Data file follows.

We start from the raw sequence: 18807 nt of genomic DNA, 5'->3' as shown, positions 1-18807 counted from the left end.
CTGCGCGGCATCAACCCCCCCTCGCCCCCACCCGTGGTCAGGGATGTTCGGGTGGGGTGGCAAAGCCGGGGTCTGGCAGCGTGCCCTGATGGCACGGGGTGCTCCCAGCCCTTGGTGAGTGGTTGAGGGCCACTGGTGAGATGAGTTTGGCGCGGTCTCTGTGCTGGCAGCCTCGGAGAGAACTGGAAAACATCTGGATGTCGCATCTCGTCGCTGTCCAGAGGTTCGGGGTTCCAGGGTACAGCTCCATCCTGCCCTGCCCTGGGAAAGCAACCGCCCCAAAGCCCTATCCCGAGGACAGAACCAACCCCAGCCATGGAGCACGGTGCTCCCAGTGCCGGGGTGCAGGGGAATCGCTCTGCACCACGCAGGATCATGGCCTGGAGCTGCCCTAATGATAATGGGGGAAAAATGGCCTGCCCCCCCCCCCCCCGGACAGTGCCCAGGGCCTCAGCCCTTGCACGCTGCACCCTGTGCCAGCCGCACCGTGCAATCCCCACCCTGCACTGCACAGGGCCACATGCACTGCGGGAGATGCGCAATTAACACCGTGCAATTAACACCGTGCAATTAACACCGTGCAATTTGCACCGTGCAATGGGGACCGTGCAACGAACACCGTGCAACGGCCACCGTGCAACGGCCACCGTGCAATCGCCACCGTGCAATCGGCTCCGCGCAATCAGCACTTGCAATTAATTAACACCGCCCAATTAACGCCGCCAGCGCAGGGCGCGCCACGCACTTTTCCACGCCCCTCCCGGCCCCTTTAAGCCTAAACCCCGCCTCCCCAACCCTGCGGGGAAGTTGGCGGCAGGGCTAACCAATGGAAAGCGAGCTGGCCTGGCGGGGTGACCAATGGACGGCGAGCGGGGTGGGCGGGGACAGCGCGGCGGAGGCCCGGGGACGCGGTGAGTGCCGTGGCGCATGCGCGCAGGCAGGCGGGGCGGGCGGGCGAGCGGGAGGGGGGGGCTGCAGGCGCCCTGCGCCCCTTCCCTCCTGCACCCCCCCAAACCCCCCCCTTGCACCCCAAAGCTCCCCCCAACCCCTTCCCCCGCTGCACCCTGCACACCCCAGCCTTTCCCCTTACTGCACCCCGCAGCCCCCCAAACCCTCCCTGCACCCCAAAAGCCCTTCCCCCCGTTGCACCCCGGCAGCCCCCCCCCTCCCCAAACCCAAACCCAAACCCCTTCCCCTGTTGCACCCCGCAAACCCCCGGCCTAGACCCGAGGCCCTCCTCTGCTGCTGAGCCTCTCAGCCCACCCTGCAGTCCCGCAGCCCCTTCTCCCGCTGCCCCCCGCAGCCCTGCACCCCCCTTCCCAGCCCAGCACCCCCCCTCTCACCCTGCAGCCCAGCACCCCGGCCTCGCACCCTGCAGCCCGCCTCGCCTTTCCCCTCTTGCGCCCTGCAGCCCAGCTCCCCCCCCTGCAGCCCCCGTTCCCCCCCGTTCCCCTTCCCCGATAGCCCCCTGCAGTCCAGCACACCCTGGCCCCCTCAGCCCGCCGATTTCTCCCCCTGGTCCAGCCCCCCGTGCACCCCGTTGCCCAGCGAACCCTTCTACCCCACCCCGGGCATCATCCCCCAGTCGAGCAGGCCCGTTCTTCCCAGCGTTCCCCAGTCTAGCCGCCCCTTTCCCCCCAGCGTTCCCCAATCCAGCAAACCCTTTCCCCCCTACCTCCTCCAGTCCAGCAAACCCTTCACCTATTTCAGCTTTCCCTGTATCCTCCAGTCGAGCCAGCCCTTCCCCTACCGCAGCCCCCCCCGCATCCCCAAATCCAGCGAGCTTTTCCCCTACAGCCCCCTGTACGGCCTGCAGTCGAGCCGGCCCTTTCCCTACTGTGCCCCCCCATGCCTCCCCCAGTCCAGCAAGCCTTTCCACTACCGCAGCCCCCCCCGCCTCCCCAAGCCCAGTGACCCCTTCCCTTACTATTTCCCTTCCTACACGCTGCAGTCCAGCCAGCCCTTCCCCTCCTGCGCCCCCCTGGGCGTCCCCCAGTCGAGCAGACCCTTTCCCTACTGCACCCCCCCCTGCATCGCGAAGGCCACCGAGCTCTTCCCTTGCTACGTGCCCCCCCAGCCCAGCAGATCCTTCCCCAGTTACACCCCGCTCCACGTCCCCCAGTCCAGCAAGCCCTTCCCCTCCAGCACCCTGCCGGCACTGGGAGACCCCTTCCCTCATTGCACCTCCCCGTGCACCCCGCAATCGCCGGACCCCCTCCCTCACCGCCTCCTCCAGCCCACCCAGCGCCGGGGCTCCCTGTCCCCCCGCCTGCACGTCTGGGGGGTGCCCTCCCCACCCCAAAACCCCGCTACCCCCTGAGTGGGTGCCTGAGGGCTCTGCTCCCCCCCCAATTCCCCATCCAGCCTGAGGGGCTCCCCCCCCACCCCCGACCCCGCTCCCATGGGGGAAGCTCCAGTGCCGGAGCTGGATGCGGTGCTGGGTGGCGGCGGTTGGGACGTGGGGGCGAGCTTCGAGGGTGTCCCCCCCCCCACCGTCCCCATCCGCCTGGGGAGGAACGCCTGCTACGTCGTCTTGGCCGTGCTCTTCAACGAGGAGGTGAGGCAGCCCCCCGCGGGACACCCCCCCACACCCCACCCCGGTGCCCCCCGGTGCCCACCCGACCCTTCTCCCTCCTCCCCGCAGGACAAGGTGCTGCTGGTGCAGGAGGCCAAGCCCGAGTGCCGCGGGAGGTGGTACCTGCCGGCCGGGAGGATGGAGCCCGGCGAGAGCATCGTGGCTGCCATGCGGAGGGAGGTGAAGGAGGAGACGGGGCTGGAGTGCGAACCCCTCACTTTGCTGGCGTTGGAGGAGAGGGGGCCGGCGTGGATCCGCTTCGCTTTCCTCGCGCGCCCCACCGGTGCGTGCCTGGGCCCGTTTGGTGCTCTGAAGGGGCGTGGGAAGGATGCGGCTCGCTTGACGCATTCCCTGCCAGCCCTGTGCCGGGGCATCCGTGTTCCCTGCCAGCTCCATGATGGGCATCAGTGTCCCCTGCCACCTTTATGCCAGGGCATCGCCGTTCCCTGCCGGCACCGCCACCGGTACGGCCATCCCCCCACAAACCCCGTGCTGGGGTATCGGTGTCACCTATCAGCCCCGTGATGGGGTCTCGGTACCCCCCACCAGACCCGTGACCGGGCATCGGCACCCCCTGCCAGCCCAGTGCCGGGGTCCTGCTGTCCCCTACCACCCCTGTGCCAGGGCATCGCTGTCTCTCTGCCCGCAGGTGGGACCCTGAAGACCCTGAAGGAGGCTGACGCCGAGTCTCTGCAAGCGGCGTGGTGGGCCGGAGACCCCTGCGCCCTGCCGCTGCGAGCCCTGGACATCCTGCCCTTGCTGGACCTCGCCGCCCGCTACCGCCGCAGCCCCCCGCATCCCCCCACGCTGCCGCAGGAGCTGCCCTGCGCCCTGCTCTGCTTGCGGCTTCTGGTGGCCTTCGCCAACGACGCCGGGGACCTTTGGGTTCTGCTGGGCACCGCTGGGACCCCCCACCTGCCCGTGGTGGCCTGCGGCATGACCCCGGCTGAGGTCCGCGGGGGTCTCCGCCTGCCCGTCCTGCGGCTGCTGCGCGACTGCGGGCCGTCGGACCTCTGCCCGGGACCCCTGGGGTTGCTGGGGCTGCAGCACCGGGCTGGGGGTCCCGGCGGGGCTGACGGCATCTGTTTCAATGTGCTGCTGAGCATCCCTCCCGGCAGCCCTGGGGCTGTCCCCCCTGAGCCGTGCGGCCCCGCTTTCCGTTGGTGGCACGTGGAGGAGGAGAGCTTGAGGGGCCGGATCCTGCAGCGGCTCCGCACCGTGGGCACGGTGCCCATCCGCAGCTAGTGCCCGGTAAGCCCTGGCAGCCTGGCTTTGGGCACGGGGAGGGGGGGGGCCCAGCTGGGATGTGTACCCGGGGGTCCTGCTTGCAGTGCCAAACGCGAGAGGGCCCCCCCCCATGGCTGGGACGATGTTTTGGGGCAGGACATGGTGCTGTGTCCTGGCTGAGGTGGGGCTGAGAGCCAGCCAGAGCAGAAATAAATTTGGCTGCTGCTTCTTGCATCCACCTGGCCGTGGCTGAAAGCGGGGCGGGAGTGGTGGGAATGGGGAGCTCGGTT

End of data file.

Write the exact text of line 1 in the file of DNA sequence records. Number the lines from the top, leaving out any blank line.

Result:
We start from the raw sequence: 18807 nt of genomic DNA, 5'->3' as shown, positions 1-18807 counted from the left end.